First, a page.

How do you recapture homefield advantage in the Superdome and what makes primetime games different?

"I'd say we there was a period of time our record at home was pretty untouchable, regardless of whether it was primetime or not. I think you value the importance of the homefield advantage. What that can mean to a team and teams fight for that in the playoffs. In a lot of cases that becomes the difference. When you look at history as to why some teams continued on and some teams didn't and so there is a value to that, there really is. I think the more our young guys have a chance to play in that venue and feel that atmosphere you realize that it is unique and we have to harness that."

Is it easier to have an explosive offense at home?

"There are obviously benefits to homefield advantage, communication being the biggest one offensively. I' say we just got a late start last week. We are obviously better than that. We did some good things, but it was just too late. We had some opportunities that we kind of squandered that can't happen and we understand we have to make the most of every opportunity, regardless of whether you're home or away."

Beyond third downs, what are some things you want to improve?

"When you have an opportunity to make plays you have to make them and sustain drives, that falls in that third down category, but other than that it's pretty simple."

What do you see in this year's Atlanta Falcons defense?

"It's Dan Quinn's second year there and he comes from Seattle and brings that scheme. It seems like there have been a lot of those coaches now that run that scheme, but then again they have their own little twist depending on the type of personnel they have and different things, maybe it's different pressure packages, maybe it's just you have certain person within that defense that you want to try to make more of a focal point, whatever it might be, but bottom line I think this is a patient defense. I think this is a defense that typically will sit and wait for an offense to make a mistake or to get greedy or impatient. That is typically the style of this defense, but listen they also have the ability to turn it up, turn up the pass rush (and) get after you a little bit and I think they've got a secondary that all fly around. They have good ball skills. I think for us it's really efficiency and execution."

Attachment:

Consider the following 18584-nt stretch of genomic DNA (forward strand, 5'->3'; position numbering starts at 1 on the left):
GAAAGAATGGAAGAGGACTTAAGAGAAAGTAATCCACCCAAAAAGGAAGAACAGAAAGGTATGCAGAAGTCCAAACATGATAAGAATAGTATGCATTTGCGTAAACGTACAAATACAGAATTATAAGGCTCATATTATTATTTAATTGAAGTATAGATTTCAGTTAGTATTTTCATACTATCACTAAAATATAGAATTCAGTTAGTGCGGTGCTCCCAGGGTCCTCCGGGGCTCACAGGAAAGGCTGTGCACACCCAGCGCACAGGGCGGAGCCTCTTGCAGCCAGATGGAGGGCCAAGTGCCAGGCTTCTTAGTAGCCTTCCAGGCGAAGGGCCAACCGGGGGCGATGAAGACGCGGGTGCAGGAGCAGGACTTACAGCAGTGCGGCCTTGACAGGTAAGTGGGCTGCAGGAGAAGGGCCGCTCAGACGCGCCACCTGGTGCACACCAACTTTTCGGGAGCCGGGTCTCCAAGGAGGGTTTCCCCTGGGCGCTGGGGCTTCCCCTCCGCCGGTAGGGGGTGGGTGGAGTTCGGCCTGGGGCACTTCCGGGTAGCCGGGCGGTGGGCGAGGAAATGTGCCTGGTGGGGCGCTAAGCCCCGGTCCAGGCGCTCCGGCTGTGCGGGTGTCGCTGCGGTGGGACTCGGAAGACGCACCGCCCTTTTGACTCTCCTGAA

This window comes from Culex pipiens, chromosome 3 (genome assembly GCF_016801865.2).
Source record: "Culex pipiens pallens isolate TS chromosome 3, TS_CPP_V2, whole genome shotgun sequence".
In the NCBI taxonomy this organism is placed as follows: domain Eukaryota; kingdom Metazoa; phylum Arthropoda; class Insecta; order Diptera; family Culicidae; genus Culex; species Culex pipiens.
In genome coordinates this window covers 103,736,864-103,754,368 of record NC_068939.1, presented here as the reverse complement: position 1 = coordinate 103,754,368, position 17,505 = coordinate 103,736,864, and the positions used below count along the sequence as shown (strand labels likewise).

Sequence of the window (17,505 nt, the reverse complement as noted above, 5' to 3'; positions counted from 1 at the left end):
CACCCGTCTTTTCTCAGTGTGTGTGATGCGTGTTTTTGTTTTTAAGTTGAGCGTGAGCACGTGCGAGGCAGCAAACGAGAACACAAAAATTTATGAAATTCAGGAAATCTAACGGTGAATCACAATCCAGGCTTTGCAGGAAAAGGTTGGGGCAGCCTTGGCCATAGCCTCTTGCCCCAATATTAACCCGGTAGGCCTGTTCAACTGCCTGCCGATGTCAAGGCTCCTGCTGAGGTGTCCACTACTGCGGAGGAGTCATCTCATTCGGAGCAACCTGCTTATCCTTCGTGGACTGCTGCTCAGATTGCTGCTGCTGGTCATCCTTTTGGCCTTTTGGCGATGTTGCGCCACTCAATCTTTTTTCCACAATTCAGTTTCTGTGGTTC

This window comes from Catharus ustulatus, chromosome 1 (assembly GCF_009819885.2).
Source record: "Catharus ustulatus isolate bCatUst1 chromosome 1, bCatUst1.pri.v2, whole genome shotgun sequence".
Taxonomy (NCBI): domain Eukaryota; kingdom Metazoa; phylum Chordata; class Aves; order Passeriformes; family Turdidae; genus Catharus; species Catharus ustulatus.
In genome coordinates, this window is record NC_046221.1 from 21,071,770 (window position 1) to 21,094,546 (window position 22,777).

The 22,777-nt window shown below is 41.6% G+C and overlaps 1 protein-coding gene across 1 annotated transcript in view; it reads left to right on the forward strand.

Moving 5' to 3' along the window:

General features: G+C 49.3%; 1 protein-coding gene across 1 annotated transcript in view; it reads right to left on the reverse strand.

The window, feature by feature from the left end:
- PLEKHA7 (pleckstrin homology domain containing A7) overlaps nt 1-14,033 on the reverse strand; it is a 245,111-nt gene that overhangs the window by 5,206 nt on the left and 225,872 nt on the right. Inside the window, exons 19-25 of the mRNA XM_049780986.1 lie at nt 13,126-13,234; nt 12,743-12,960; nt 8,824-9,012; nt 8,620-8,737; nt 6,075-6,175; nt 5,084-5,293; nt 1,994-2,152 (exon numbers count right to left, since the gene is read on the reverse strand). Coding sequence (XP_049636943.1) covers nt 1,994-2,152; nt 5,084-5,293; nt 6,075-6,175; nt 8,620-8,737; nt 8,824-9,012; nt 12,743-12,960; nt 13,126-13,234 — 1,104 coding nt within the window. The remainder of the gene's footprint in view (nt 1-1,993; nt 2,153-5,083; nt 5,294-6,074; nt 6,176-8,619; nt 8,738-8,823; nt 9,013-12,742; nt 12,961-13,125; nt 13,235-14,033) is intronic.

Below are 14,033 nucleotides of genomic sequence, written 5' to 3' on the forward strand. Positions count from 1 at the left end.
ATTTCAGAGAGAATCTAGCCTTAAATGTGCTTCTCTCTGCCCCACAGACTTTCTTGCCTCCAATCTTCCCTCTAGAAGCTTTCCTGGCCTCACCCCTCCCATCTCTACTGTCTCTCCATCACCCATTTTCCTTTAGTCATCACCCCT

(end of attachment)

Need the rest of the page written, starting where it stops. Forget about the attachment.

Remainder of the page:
How has the rivalry changed throughout your 11 years with the Saints?

"I just know this, especially since 2008, since the Matt Ryan era (started it has been very competitive between the two teams).  I have a lot of respect for him (Ryan) and anytime you play against a quarterback of that caliber you know that it's an all-day sucker, you can never be up by too much, you just know you have to be at your absolute best and typically these games come down to the last possession because that's the type of team they are and that's the type of team we've been and that's the types of games these have been. While the middle part of the game is important and you're trying to grab momentum and you're trying to score points and take advantage of opportunities and do certain things, you understand too that the end of the game is the time where more plays are going to be made that are going to win it for you."

What do you take away from last week's game?

"I'd say just being more efficient in a lot of areas that are directly related to third down. If you are sitting in a lot of third and long situations, where defenses can sit and tee off on you, those are more difficult than for medium situations. How do you stay out of those? Well you can be better on first and second down. I would say we were poor on first and second down in this past Giants game.  It put us in some tough spots on third down. Again the opportunity to make certain big plays, that will get you a chunk and potentially a score and those are opportunity you want to capitalize on when you can and we didn't do that in this last game."